AIOps Evolution Podcast | Season 2
Interview with Phil Tee, CEO of Moogsoft
A lot has happened in the last few years, and AIOps hasn’t skipped out on these changes. With people collectively shifting to remote work environments, we’ve shifted from centralized IT to application-based operations based on providing one thing: availability.
We’re in the midst of an evolution in AIOps as lifestyle and work style morph. Sean talks about it all with Phil Tee, CEO of Moogsoft, who maintains that the vendors that pioneer the next generation of AI algorithms are the ones that will thrive.
We’ve Widened the use case for AIOps
First of all, the types of telemetry are expanding beyond the traditional observability First generation (Gen 1) AI algorithms promised. We’ve extended the algorithms beyond simple metrics and logs to diagnose a failure in a given application. This has put pressure on AI algorithms to evolve for deeper analysis. Since you need both to scale and broaden the set of data you’re doing that with.
What’s really been driving all of this?
No doubt, the shift to remote work environments is driving these broadened AIOps use cases. Phil says, “So I would say that the significant change is the shift to remote has driven people into more of a SRE DevOps kind of mindset. Even if they’re not all the way it’s that way of working. And for us, it’s broadened the types of what we consider as fair game for AIOps.”
This force majeure pushed centralized IT to think and behave like distributed SRE and DevOps. These accelerated changes—what we called the future for a long time—are now here. The “new now” in IT looks like more application-based operations responsible for availability.
How have AI algorithms evolved?
How it started
Initially AI algorithms for IT Operations focused on logs, metrics, and analytics that indicated status. The goal was to improve observability for IT teams. But with the leap from centralized IT to application-based operations, we need more diagnosis into the failure of a given event or application. This is the pressure that’s pushing AI algorithms to evolve.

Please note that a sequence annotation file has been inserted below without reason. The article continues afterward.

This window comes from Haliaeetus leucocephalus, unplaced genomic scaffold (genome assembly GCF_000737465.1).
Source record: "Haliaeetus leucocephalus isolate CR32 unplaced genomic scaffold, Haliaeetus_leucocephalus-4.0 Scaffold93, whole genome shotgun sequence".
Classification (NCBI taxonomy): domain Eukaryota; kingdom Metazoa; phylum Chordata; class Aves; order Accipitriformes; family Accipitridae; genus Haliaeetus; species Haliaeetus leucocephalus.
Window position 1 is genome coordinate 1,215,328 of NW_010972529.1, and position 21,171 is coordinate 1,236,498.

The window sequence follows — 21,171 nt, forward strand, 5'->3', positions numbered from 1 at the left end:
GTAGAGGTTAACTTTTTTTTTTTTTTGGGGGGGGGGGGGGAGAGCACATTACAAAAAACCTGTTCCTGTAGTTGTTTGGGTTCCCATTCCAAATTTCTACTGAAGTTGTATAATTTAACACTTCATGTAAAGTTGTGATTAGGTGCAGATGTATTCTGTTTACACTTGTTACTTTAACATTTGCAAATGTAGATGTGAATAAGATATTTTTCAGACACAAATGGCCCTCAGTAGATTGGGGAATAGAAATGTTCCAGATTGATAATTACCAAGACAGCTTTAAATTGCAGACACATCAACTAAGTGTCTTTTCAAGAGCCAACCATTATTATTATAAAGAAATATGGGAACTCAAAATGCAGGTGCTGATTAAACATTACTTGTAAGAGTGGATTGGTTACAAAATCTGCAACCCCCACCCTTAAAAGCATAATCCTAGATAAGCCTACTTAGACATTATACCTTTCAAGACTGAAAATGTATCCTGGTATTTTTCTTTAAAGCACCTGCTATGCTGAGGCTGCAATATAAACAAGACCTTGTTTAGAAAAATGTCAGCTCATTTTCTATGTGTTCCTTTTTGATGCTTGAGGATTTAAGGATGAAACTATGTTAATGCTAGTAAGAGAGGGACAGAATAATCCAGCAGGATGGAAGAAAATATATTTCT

How it’s going
Phil describes the current state of AI algorithms as a “poacher-gamekeeper” relationship. “The problem continues to get more complex to the point where companies need a dedicated team that collects the data and analyzes it to evolve the algorithm in a given product.”
At Moogsoft, for instance, they have done work on automated correlation definition and discovery to auto configure the tool. Phil states, “We pioneered the use of information theory to spot significant events many years ago. Now we’re looking at different ways of using dependency graphs to improve upon that as well as the shape of topology graphs.” Even in academic circles, this concept is still being vetted out, but Phil says they are discovering it has practical utility.
Shifting to application based AI algorithms
As we’ve stated, remote work has moved the needle on evolving AIOps algorithms. Therefore, it’s shifted the focus towards application and instrumentation. Infrastructure has become more fall tolerant to the point where it’s built into the Operating System. This means it’s more reliant on the fact that the focus should be on the application and the service that’s delivered to end users.
Sean noted that complexity in IT infrastructure made AIOps inevitable. “So, that becomes much more complicated with the vast amount of complexity of application development and application architecture now, and the mass amount of instrumentation. So to me AIOps is a natural offshoot of what’s been coming for a while.”
Technically, this is only the beginning of the AIOps algorithm evolution. As infrastructure continues to advance, so will the AI algorithms. And that means vendors have to keep step to stay relevant.
Modern infrastructure demands a vendor that continuously reinvents itself
Phil and Sean both agree that any vendor that wants to stay in the AIOps market has to constantly reinvent, even go so far as to re-imagine and renovate the entire platform. We’re technically in SaaS 2.0, or Gen 2 AIOps, which is capable of dealing with tens of thousands of ingested data points a second. It’s crucial that the AIOps of today comfortably consume the metrics and events and process them through an AI infrastructure that is adept at being able to discover patterns and automatically pinpoint incidents that need action.
Phil predicts that there will be a marathon of the vendors that either evolve or attempt to keep using AI algorithms of yesterday. “And I would venture that, there’s gonna be a shakeout as people realize when they’re looking for a vendor in this space, the stuff that looks like it’s shiny claims to be SaaS claims to be AIOps turns out to be a first generation SaaS product using the rules based system,” says Phil.
We’re on the cusp of another great technological revolution; it’s looking like AIOps casts a wider net of observability and availability. The AI algorithms of the future can cover the entirety of the observability data sets, and provide timely insights using advanced algorithms that are easy to use—because they are advanced—and deliver a package that can scale.